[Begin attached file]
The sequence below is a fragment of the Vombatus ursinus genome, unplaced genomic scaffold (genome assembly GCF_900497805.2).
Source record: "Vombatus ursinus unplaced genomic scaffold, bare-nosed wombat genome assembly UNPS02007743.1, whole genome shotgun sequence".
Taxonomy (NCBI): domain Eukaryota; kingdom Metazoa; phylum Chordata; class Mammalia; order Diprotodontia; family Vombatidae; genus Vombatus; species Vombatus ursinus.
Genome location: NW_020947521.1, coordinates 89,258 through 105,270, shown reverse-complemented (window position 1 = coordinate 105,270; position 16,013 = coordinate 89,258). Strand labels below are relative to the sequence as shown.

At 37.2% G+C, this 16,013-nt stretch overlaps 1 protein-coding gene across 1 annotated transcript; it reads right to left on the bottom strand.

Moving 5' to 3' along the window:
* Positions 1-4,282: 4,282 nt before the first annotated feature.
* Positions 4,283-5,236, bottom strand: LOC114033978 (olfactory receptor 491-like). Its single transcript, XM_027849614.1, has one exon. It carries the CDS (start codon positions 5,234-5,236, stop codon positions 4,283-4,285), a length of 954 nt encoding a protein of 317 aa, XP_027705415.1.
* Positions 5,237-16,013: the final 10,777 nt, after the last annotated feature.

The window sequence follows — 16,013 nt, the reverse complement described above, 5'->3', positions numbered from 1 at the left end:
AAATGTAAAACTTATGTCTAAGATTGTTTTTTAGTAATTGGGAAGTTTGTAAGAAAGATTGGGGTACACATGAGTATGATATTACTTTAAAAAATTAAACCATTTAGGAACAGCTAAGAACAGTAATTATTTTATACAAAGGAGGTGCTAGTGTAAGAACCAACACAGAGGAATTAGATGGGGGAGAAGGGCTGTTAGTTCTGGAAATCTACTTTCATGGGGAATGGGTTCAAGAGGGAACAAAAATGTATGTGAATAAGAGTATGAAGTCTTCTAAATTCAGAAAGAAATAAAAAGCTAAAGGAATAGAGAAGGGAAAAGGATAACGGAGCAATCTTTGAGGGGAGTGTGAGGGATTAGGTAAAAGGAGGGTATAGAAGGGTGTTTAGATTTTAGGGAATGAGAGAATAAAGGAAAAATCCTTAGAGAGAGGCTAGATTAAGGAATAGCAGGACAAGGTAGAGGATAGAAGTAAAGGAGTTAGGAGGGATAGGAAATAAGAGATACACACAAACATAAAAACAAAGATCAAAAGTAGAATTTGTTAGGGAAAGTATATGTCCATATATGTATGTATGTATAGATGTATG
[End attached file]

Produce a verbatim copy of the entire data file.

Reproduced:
The sequence below is a fragment of the Vombatus ursinus genome, unplaced genomic scaffold (genome assembly GCF_900497805.2).
Source record: "Vombatus ursinus unplaced genomic scaffold, bare-nosed wombat genome assembly UNPS02007743.1, whole genome shotgun sequence".
Taxonomy (NCBI): domain Eukaryota; kingdom Metazoa; phylum Chordata; class Mammalia; order Diprotodontia; family Vombatidae; genus Vombatus; species Vombatus ursinus.
Genome location: NW_020947521.1, coordinates 89,258 through 105,270, shown reverse-complemented (window position 1 = coordinate 105,270; position 16,013 = coordinate 89,258). Strand labels below are relative to the sequence as shown.

At 37.2% G+C, this 16,013-nt stretch overlaps 1 protein-coding gene across 1 annotated transcript; it reads right to left on the bottom strand.

Moving 5' to 3' along the window:
* Positions 1-4,282: 4,282 nt before the first annotated feature.
* Positions 4,283-5,236, bottom strand: LOC114033978 (olfactory receptor 491-like). Its single transcript, XM_027849614.1, has one exon. It carries the CDS (start codon positions 5,234-5,236, stop codon positions 4,283-4,285), a length of 954 nt encoding a protein of 317 aa, XP_027705415.1.
* Positions 5,237-16,013: the final 10,777 nt, after the last annotated feature.

The window sequence follows — 16,013 nt, the reverse complement described above, 5'->3', positions numbered from 1 at the left end:
AAATGTAAAACTTATGTCTAAGATTGTTTTTTAGTAATTGGGAAGTTTGTAAGAAAGATTGGGGTACACATGAGTATGATATTACTTTAAAAAATTAAACCATTTAGGAACAGCTAAGAACAGTAATTATTTTATACAAAGGAGGTGCTAGTGTAAGAACCAACACAGAGGAATTAGATGGGGGAGAAGGGCTGTTAGTTCTGGAAATCTACTTTCATGGGGAATGGGTTCAAGAGGGAACAAAAATGTATGTGAATAAGAGTATGAAGTCTTCTAAATTCAGAAAGAAATAAAAAGCTAAAGGAATAGAGAAGGGAAAAGGATAACGGAGCAATCTTTGAGGGGAGTGTGAGGGATTAGGTAAAAGGAGGGTATAGAAGGGTGTTTAGATTTTAGGGAATGAGAGAATAAAGGAAAAATCCTTAGAGAGAGGCTAGATTAAGGAATAGCAGGACAAGGTAGAGGATAGAAGTAAAGGAGTTAGGAGGGATAGGAAATAAGAGATACACACAAACATAAAAACAAAGATCAAAAGTAGAATTTGTTAGGGAAAGTATATGTCCATATATGTATGTATGTATAGATGTATG